Referring to the situation as 'significantly more dreadful', Zelensky added that the city has a considerably higher number of victims targetted by 'Russian occupiers' than Bucha. Photograph:( Reuters )
The alleged killing of civilians in the city of Bucha has been largely condemned by the West as war crimes with countries lobbying for tougher sanctions against Russia
Ukrainian President Volodymyr Zelensky said on Thursday that conditions in Borodyanka were worse than in Bucha, where Russia has been accused of killing civilians.
Referring to the situation as "significantly more dreadful", he added that the city has a considerably higher number of victims targetted by "Russian occupiers" than Bucha.
"The work to clear the rubble in Borodyanka has begun ... It's significantly more dreadful there. Even more victims from the Russian occupiers," said Zelensky in a video that was posted on Telegram.
Borodyanka is located about 25 km from Bucha.
He offered no further details or evidence that Russia was responsible for the deaths of civilians in the city.
The alleged killing of civilians in the city of Bucha has been largely condemned by the West as war crimes with countries lobbying for tougher sanctions against Russia.
Multiple countries have also come together and expelled Moscow's diplomats, accusing them of spying.
According to local authorities, more than 300 people were killed by Russian forces in Bucha, 35 kilometres northwest of the capital Kyiv, and at least 50 of them were executed.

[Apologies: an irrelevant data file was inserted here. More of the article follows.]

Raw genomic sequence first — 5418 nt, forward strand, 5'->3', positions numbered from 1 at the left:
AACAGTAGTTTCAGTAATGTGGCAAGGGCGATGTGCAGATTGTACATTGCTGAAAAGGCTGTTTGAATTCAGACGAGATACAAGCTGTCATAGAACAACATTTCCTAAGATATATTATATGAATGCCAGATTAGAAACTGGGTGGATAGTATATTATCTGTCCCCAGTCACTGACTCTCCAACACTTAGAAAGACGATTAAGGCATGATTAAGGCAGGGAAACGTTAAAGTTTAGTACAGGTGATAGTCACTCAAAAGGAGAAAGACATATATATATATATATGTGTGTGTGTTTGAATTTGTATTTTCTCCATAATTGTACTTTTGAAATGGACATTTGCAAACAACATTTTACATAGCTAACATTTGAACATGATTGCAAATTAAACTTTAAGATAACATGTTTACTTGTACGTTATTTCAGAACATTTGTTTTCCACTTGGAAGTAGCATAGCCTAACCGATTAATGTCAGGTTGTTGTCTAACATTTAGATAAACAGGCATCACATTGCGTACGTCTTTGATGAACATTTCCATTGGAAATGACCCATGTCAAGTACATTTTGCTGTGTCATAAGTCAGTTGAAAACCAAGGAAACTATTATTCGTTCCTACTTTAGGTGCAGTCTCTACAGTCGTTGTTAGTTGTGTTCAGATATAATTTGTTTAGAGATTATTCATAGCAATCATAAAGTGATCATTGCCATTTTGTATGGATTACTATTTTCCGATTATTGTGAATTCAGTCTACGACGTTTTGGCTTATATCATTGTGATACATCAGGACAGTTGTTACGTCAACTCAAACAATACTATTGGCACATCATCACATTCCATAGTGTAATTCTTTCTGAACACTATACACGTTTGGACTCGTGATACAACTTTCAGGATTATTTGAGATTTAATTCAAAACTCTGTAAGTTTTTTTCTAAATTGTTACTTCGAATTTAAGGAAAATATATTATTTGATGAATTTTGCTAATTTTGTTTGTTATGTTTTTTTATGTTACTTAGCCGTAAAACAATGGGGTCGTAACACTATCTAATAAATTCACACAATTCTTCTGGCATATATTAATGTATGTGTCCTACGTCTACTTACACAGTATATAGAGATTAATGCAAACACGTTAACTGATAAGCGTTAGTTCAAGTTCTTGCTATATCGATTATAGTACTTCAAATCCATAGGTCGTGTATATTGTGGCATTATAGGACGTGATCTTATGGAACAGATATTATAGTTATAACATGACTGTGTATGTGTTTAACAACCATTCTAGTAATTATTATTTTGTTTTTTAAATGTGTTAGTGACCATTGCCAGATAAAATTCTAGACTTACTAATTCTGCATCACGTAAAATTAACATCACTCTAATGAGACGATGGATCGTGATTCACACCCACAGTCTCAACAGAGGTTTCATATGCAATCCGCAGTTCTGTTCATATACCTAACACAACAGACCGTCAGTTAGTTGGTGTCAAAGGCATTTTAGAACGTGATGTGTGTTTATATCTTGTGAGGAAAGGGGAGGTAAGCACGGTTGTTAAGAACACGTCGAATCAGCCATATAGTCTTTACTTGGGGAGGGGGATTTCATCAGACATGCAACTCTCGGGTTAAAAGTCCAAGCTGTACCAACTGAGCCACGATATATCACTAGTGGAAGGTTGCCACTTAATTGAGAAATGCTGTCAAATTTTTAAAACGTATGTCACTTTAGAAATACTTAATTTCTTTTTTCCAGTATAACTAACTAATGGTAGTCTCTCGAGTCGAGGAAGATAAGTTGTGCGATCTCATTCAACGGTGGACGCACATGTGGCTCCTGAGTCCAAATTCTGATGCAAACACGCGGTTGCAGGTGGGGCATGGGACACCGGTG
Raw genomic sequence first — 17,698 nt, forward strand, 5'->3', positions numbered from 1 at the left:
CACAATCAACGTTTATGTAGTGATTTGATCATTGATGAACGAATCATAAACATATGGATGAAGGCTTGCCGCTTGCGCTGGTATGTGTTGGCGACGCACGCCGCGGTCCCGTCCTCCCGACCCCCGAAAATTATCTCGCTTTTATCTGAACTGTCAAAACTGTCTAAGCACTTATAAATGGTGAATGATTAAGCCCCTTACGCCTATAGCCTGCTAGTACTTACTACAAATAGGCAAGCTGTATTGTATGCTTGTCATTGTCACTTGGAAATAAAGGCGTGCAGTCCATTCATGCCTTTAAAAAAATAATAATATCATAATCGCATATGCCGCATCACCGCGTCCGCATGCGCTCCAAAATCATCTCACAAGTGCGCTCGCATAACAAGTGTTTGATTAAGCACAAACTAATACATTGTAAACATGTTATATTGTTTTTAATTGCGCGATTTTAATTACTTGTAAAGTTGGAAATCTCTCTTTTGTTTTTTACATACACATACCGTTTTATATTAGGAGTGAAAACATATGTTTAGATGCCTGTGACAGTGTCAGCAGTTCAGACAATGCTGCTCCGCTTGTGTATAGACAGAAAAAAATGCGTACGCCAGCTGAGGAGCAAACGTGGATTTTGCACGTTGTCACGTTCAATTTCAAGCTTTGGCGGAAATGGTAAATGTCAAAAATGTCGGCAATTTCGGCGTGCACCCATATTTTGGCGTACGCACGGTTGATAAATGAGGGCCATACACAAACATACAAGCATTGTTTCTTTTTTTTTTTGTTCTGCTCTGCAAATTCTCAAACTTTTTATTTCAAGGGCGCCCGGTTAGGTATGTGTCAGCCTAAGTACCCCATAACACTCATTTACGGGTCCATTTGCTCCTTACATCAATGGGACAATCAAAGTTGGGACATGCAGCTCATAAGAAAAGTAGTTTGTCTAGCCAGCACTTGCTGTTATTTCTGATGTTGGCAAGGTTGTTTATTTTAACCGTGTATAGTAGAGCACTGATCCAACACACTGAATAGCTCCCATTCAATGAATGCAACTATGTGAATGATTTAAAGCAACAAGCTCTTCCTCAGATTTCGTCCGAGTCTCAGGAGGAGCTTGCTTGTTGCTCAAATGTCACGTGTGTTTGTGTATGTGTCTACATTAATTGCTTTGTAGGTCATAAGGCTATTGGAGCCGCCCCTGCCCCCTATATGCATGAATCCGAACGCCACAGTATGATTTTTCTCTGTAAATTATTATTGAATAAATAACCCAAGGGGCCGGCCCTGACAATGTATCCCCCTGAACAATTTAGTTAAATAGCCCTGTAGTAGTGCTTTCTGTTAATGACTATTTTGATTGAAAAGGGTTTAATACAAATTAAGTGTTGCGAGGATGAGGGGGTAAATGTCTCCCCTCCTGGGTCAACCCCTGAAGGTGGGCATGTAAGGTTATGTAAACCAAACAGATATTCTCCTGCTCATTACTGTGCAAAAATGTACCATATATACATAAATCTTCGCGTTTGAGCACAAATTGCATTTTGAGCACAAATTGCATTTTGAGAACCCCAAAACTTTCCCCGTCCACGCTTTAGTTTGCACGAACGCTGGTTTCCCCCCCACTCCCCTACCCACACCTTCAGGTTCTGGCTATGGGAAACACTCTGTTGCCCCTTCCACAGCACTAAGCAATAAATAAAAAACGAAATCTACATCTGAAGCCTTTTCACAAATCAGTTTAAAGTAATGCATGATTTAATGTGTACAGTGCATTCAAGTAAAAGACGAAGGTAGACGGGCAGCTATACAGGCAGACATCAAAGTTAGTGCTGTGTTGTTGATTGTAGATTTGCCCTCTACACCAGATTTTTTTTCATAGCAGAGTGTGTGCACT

However, Moscow has denied that its forces have committed any atrocities against civilians. The country says that the gruesome images of bodies in Bucha were staged by the Ukraine government so as to derail peace negotiations and justify additional sanctions against Moscow.
Zelensky has also alleged similar "war crimes" in the city of Mariupol.
Reuters quotes him as asking "and what will happen when the world learns the whole truth about what the Russian military did in Mariupol?"
"There, on almost every street, is what the world saw in Bucha and other towns in the Kyiv region after the withdrawal of Russian troops."
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Since the beginning of this attack, Moscow has claimed that one of its aims is to "liberate" the largely Russian-speaking places like Mariupol from a threat of genocide by Ukrainian nationalists, who it accuses of using civilians as human shields.
The Ukrainian President Zelensky has rejected these claims, labelling them as a baseless pretext for Russia's invasion.
(With inputs from agencies)